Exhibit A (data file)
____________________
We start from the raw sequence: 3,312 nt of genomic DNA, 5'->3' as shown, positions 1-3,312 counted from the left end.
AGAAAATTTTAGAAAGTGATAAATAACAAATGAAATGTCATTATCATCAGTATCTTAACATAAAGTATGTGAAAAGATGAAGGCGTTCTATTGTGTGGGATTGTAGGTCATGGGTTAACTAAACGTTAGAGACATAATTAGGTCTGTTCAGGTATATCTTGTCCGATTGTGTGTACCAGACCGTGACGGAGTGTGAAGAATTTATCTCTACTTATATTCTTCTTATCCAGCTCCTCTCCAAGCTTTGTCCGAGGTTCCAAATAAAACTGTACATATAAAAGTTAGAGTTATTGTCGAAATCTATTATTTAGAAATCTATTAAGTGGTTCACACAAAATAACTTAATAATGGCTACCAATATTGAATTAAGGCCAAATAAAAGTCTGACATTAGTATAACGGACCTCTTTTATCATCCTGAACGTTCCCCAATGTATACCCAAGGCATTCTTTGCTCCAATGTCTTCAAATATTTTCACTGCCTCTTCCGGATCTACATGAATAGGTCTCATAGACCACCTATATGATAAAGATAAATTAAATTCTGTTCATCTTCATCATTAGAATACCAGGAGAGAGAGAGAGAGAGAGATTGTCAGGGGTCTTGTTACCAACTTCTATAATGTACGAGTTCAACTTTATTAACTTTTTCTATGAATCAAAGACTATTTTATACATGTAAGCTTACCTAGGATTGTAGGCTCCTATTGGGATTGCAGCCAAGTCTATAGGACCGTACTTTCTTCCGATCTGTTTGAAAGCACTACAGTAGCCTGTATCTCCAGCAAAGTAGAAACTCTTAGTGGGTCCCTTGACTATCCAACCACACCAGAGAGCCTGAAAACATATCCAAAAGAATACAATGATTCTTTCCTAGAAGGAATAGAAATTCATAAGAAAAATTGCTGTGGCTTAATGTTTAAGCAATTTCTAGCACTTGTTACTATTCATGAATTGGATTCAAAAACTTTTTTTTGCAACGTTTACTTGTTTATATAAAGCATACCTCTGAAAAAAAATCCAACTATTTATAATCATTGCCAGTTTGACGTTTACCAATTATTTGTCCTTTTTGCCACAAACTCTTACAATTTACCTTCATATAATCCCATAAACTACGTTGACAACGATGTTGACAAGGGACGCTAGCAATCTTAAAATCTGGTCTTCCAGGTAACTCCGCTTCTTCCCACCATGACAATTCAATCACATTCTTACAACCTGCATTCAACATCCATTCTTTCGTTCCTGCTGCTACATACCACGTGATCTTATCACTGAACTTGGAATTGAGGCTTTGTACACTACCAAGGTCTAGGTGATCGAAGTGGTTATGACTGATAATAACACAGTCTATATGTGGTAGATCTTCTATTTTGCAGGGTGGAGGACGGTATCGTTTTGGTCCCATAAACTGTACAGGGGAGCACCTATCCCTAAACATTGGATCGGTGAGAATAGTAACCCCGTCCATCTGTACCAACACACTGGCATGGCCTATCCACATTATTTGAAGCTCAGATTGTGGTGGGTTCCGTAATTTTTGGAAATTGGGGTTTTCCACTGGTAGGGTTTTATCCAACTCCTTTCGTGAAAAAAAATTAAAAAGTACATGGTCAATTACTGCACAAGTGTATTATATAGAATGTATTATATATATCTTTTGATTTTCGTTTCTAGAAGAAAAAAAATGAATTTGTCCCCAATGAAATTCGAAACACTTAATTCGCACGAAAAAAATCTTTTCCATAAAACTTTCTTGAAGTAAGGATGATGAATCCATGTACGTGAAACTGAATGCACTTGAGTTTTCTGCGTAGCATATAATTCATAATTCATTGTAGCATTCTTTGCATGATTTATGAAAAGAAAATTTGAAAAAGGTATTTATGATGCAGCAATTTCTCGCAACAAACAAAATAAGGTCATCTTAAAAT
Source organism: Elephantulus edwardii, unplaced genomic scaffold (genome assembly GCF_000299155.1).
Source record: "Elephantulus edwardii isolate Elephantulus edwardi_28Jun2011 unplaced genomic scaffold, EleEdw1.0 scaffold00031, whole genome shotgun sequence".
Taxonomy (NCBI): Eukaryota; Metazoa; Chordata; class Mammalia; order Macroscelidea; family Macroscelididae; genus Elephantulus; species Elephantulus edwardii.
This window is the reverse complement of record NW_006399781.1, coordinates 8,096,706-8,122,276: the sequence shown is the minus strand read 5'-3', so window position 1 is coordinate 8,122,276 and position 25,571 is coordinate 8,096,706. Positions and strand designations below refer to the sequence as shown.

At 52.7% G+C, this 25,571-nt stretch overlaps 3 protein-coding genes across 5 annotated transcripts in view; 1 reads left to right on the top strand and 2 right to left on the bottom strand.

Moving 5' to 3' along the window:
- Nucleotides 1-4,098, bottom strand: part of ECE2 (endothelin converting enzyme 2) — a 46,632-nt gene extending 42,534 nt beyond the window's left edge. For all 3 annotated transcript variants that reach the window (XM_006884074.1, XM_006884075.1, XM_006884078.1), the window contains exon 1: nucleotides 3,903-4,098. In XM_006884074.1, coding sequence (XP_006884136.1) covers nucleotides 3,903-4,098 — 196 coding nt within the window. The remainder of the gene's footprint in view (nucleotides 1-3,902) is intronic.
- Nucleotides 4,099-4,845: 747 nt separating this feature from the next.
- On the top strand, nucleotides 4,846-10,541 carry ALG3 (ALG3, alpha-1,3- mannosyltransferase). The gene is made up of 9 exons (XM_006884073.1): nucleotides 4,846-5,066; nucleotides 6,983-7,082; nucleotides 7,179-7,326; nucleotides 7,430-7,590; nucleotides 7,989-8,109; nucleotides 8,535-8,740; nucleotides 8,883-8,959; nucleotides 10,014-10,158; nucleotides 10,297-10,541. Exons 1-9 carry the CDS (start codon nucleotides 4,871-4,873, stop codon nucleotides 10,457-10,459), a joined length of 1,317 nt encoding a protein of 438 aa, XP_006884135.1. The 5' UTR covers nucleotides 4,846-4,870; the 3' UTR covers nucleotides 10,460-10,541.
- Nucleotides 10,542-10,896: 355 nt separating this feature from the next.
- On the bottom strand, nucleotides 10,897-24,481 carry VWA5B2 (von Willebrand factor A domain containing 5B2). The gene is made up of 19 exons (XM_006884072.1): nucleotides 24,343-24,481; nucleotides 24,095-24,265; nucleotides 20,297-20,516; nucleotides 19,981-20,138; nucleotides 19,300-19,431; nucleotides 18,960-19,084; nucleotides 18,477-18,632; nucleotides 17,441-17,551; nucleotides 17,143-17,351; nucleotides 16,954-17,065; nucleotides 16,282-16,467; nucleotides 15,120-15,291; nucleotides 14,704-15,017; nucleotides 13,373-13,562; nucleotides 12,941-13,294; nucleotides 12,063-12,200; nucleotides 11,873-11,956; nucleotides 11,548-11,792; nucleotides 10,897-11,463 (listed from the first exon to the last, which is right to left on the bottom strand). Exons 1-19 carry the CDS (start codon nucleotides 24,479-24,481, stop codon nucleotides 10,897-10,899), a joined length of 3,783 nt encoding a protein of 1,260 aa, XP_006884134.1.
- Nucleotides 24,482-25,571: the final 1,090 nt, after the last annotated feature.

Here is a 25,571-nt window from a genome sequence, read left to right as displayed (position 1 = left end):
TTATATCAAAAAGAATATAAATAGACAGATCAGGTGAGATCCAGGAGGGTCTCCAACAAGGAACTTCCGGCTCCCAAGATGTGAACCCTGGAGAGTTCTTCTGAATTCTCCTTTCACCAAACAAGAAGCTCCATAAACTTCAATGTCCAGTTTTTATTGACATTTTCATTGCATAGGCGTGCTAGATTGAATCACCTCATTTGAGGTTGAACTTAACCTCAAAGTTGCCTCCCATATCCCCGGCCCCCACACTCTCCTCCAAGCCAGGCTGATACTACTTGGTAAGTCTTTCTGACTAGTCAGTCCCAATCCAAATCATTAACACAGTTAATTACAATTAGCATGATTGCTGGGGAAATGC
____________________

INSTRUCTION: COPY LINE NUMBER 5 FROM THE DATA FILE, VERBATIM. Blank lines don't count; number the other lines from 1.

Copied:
Taxonomy (NCBI): Eukaryota; Metazoa; Chordata; class Mammalia; order Macroscelidea; family Macroscelididae; genus Elephantulus; species Elephantulus edwardii.